Regains v. Chicago, No. 15-2444 (7th Cir. 2019)

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Justia Opinion Summary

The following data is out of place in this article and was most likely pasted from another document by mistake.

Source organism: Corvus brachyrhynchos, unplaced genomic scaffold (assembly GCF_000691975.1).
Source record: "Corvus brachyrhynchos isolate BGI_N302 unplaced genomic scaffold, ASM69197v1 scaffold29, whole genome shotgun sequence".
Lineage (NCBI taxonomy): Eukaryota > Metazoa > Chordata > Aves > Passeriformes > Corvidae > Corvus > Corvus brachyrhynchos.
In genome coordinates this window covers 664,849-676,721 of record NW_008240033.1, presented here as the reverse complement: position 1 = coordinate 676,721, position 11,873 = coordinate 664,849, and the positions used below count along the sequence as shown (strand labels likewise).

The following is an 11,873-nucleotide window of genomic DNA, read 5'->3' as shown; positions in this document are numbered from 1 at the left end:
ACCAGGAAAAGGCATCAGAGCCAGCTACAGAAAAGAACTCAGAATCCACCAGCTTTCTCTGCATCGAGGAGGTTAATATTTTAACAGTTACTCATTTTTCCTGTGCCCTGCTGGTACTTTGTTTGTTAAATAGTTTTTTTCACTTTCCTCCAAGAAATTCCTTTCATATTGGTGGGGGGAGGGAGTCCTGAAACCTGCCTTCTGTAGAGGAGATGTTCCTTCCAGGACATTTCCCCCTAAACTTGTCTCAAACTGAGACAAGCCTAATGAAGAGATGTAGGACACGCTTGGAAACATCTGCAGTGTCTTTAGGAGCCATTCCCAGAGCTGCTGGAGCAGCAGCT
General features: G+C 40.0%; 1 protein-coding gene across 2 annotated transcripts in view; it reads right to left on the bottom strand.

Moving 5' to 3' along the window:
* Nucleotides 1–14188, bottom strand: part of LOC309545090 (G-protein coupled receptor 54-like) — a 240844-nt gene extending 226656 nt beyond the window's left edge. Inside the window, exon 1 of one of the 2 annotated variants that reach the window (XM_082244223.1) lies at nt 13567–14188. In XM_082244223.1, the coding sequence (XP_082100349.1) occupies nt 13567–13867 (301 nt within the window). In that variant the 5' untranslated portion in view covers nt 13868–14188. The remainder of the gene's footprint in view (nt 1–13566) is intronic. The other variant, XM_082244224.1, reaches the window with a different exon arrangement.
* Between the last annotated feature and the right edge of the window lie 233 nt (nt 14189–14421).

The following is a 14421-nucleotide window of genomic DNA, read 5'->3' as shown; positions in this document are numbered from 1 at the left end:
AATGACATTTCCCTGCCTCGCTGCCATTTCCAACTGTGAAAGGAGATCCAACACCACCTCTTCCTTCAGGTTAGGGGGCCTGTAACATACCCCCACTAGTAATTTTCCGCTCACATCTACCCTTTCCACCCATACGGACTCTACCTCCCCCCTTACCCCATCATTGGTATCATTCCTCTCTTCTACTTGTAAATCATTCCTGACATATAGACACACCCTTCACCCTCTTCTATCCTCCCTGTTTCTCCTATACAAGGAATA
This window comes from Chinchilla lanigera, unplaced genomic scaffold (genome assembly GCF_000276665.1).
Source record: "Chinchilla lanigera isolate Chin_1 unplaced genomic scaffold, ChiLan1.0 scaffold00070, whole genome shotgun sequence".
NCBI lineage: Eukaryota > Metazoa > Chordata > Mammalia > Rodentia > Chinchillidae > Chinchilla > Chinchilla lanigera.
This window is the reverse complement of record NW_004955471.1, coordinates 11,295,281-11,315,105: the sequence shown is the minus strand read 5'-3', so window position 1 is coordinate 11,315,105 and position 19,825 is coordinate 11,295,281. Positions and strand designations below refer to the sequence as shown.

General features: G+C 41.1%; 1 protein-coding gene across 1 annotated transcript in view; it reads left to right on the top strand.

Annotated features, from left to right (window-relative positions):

Illinois law requires sex offenders to register with the police. Offenders with a fixed residence were required to register either every 90 days or annually; homeless offenders were to report weekly. Some Chicago officers thought the weekly requirement was burdensome and “steered” offenders to identify a residence. Officers directed Regains to a homeless shelter, which they listed as his permanent address, and to return for re-registration in 90 days. When he reported three months later, Regains was arrested on an “investigative alert,” because other officers had not been able to locate Regains at the address provided. Regains remained in custody 17 months before the Illinois trial court found him not guilty of failing to a report a change of address. Regains sued the city under 42 U.S.C. 1983. The district court dismissed the claim as time-barred under Illinois’ two-year statute of limitations for personal injury claims and found that the amended complaint lacked sufficient factual details to give fair notice. The Seventh Circuit reversed, concluding that the claim accrued when Regains was released from custody. The court remanded, noting that it will be difficult for Regains to amend his complaint to allege a policy or practice, widespread enough to constitute a custom and that high-ranking Department members knew of the differing practices and allowed them to continue.